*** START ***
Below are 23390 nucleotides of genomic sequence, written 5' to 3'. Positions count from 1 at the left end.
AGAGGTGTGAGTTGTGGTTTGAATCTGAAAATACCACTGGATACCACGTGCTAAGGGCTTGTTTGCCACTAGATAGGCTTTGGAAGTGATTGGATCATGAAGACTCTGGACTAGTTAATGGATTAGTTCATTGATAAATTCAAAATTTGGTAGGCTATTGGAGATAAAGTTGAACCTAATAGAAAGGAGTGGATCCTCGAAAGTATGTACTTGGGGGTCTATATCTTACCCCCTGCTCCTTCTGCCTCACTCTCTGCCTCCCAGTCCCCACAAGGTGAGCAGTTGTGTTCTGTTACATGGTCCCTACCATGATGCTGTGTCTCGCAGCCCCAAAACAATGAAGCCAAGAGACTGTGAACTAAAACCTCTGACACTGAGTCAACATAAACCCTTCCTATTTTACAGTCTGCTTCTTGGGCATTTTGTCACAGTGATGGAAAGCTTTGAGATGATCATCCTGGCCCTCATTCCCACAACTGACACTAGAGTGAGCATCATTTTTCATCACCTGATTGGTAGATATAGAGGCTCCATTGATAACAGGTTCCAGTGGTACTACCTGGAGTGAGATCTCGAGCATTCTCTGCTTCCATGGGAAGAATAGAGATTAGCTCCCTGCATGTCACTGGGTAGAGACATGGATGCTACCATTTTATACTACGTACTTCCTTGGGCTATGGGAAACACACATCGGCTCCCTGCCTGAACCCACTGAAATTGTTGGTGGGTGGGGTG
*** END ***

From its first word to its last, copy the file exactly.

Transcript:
Below are 23390 nucleotides of genomic sequence, written 5' to 3'. Positions count from 1 at the left end.
AGAGGTGTGAGTTGTGGTTTGAATCTGAAAATACCACTGGATACCACGTGCTAAGGGCTTGTTTGCCACTAGATAGGCTTTGGAAGTGATTGGATCATGAAGACTCTGGACTAGTTAATGGATTAGTTCATTGATAAATTCAAAATTTGGTAGGCTATTGGAGATAAAGTTGAACCTAATAGAAAGGAGTGGATCCTCGAAAGTATGTACTTGGGGGTCTATATCTTACCCCCTGCTCCTTCTGCCTCACTCTCTGCCTCCCAGTCCCCACAAGGTGAGCAGTTGTGTTCTGTTACATGGTCCCTACCATGATGCTGTGTCTCGCAGCCCCAAAACAATGAAGCCAAGAGACTGTGAACTAAAACCTCTGACACTGAGTCAACATAAACCCTTCCTATTTTACAGTCTGCTTCTTGGGCATTTTGTCACAGTGATGGAAAGCTTTGAGATGATCATCCTGGCCCTCATTCCCACAACTGACACTAGAGTGAGCATCATTTTTCATCACCTGATTGGTAGATATAGAGGCTCCATTGATAACAGGTTCCAGTGGTACTACCTGGAGTGAGATCTCGAGCATTCTCTGCTTCCATGGGAAGAATAGAGATTAGCTCCCTGCATGTCACTGGGTAGAGACATGGATGCTACCATTTTATACTACGTACTTCCTTGGGCTATGGGAAACACACATCGGCTCCCTGCCTGAACCCACTGAAATTGTTGGTGGGTGGGGTG